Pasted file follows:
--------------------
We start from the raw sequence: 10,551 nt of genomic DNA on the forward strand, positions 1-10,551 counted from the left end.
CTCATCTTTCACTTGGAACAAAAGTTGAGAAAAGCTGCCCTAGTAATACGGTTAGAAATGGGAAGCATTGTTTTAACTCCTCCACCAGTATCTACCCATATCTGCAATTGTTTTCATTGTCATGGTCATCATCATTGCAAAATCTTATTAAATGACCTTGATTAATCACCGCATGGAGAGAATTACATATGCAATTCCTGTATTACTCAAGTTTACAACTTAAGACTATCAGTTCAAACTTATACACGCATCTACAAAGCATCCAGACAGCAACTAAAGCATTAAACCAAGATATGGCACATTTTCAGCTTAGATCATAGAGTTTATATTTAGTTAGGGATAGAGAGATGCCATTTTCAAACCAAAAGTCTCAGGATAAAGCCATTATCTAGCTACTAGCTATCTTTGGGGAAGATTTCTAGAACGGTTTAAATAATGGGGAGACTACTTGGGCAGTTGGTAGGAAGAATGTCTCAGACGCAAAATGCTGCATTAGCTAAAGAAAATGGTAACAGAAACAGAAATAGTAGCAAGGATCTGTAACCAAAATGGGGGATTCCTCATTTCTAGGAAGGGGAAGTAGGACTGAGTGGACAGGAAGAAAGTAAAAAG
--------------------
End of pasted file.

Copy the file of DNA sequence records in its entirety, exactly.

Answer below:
We start from the raw sequence: 10,551 nt of genomic DNA on the forward strand, positions 1-10,551 counted from the left end.
CTCATCTTTCACTTGGAACAAAAGTTGAGAAAAGCTGCCCTAGTAATACGGTTAGAAATGGGAAGCATTGTTTTAACTCCTCCACCAGTATCTACCCATATCTGCAATTGTTTTCATTGTCATGGTCATCATCATTGCAAAATCTTATTAAATGACCTTGATTAATCACCGCATGGAGAGAATTACATATGCAATTCCTGTATTACTCAAGTTTACAACTTAAGACTATCAGTTCAAACTTATACACGCATCTACAAAGCATCCAGACAGCAACTAAAGCATTAAACCAAGATATGGCACATTTTCAGCTTAGATCATAGAGTTTATATTTAGTTAGGGATAGAGAGATGCCATTTTCAAACCAAAAGTCTCAGGATAAAGCCATTATCTAGCTACTAGCTATCTTTGGGGAAGATTTCTAGAACGGTTTAAATAATGGGGAGACTACTTGGGCAGTTGGTAGGAAGAATGTCTCAGACGCAAAATGCTGCATTAGCTAAAGAAAATGGTAACAGAAACAGAAATAGTAGCAAGGATCTGTAACCAAAATGGGGGATTCCTCATTTCTAGGAAGGGGAAGTAGGACTGAGTGGACAGGAAGAAAGTAAAAAG